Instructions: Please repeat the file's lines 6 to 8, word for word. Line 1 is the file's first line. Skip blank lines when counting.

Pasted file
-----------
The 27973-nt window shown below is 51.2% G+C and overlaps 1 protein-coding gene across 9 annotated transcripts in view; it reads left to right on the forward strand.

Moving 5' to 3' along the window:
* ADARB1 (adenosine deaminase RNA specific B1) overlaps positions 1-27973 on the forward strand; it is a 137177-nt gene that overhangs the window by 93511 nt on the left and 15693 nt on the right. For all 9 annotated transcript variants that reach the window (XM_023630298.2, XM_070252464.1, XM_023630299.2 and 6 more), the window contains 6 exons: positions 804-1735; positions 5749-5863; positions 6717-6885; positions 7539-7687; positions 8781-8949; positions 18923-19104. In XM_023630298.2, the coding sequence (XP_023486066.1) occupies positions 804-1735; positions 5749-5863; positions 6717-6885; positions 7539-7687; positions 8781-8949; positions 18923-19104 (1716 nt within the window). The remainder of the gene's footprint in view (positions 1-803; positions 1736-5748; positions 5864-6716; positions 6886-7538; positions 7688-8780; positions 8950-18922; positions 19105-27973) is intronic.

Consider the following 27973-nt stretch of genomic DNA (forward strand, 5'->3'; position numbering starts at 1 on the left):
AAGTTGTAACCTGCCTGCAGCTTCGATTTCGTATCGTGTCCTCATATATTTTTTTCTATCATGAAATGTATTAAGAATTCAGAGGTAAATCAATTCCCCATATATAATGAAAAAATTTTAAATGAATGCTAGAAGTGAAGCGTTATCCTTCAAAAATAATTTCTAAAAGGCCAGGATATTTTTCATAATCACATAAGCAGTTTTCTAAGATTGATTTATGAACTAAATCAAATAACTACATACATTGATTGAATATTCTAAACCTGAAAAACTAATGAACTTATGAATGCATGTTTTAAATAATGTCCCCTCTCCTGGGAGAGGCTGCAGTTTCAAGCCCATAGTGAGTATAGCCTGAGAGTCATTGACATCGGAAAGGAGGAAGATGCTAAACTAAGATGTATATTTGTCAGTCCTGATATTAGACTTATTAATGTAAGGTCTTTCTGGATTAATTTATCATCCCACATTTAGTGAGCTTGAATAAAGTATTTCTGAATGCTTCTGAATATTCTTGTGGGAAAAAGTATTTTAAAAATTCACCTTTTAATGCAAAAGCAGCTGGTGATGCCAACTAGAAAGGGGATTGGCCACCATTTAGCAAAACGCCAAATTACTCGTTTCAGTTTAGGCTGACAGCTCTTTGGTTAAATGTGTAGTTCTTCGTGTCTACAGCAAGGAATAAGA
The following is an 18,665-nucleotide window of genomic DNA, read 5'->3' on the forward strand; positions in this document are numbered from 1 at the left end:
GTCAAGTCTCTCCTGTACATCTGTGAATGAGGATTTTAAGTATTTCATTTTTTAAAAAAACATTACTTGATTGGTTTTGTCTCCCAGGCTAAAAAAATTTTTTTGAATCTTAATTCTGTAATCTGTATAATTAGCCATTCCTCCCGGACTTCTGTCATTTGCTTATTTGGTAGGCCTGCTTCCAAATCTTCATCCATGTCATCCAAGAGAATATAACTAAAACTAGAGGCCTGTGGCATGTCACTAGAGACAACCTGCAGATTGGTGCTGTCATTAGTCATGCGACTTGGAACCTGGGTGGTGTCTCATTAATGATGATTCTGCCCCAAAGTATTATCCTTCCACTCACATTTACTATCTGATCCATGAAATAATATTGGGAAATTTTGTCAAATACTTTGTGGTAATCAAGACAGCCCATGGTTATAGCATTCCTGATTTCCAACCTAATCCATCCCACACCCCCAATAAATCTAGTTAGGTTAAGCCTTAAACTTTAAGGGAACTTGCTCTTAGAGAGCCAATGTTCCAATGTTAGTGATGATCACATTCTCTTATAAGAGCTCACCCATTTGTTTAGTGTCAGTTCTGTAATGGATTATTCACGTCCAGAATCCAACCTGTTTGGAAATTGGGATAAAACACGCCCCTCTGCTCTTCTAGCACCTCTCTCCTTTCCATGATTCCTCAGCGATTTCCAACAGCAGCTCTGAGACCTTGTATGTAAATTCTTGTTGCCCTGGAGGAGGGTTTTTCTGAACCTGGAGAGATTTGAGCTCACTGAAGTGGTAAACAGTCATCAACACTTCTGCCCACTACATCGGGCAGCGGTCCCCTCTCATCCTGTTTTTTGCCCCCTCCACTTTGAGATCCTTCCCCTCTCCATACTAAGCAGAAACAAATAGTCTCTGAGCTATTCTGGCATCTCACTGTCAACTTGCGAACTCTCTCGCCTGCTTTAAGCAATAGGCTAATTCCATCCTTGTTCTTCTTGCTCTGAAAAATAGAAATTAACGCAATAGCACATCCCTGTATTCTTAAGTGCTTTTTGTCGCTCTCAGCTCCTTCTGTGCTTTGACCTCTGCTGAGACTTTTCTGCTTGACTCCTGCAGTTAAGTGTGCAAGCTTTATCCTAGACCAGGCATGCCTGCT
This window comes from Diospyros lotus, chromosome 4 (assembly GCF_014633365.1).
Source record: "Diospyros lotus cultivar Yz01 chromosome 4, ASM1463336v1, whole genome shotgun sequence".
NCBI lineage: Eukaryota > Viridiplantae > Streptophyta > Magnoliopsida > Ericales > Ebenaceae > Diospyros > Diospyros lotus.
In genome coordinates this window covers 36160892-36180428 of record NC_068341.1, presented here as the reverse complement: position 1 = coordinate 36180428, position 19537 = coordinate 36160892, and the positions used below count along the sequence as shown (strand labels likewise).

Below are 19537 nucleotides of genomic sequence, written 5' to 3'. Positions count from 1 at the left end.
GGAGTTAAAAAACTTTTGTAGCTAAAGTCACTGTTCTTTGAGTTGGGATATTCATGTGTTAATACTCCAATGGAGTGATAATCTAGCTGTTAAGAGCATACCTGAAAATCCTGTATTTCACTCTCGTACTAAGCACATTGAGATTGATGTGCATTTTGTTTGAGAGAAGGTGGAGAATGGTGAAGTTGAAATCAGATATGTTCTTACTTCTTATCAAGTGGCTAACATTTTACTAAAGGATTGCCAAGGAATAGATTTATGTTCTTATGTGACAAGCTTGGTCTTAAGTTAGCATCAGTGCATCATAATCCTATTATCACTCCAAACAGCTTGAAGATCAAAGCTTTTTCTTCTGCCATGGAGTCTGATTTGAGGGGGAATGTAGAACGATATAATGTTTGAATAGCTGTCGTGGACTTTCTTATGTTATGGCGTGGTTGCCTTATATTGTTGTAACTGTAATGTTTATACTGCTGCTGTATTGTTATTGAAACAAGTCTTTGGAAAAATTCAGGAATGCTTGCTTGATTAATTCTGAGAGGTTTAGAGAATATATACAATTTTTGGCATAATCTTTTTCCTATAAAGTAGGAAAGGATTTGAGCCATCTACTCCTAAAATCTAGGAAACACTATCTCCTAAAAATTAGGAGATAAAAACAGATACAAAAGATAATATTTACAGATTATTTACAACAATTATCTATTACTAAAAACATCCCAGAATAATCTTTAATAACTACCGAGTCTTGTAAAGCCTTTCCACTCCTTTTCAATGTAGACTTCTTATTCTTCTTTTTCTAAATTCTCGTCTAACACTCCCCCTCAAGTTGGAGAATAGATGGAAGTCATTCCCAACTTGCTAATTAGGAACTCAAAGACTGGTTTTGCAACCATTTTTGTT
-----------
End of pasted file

The following is an 18,665-nucleotide window of genomic DNA, read 5'->3' on the forward strand; positions in this document are numbered from 1 at the left end:
GTCAAGTCTCTCCTGTACATCTGTGAATGAGGATTTTAAGTATTTCATTTTTTAAAAAAACATTACTTGATTGGTTTTGTCTCCCAGGCTAAAAAAATTTTTTTGAATCTTAATTCTGTAATCTGTATAATTAGCCATTCCTCCCGGACTTCTGTCATTTGCTTATTTGGTAGGCCTGCTTCCAAATCTTCATCCATGTCATCCAAGAGAATATAACTAAAACTAGAGGCCTGTGGCATGTCACTAGAGACAACCTGCAGATTGGTGCTGTCATTAGTCATGCGACTTGGAACCTGGGTGGTGTCTCATTAATGATGATTCTGCCCCAAAGTATTATCCTTCCACTCACATTTACTATCTGATCCATGAAATAATATTGGGAAATTTTGTCAAATACTTTGTGGTAATCAAGACAGCCCATGGTTATAGCATTCCTGATTTCCAACCTAATCCATCCCACACCCCCAATAAATCTAGTTAGGTTAAGCCTTAAACTTTAAGGGAACTTGCTCTTAGAGAGCCAATGTTCCAATGTTAGTGATGATCACATTCTCTTATAAGAGCTCACCCATTTGTTTAGTGTCAGTTCTGTAATGGATTATTCACGTCCAGAATCCAACCTGTTTGGAAATTGGGATAAAACACGCCCCTCTGCTCTTCTAGCACCTCTCTCCTTTCCATGATTCCTCAGCGATTTCCAACAGCAGCTCTGAGACCTTGTATGTAAATTCTTGTTGCCCTGGAGGAGGGTTTTTCTGAACCTGGAGAGATTTGAGCTCACTGAAGTGGTAAACAGTCATCAACACTTCTGCCCACTACATCGGGCAGCGGTCCCCTCTCATCCTGTTTTTTGCCCCCTCCACTTTGAGATCCTTCCCCTCTCCATACTAAGCAGAAACAAATAGTCTCTGAGCTATTCTGGCATCTCACTGTCAACTTGCGAACTCTCTCGCCTGCTTTAAGCAATAGGCTAATTCCATCCTTGTTCTTCTTGCTCTGAAAAATAGAAATTAACGCAATAGCACATCCCTGTATTCTTAAGTGCTTTTTGTCGCTCTCAGCTCCTTCTGTGCTTTGACCTCTGCTGAGACTTTTCTGCTTGACTCCTGCAGTTAAGTGTGCAAGCTTTATCCTAGACCAGGCATGCCTGCT
This window comes from Diospyros lotus, chromosome 4 (assembly GCF_014633365.1).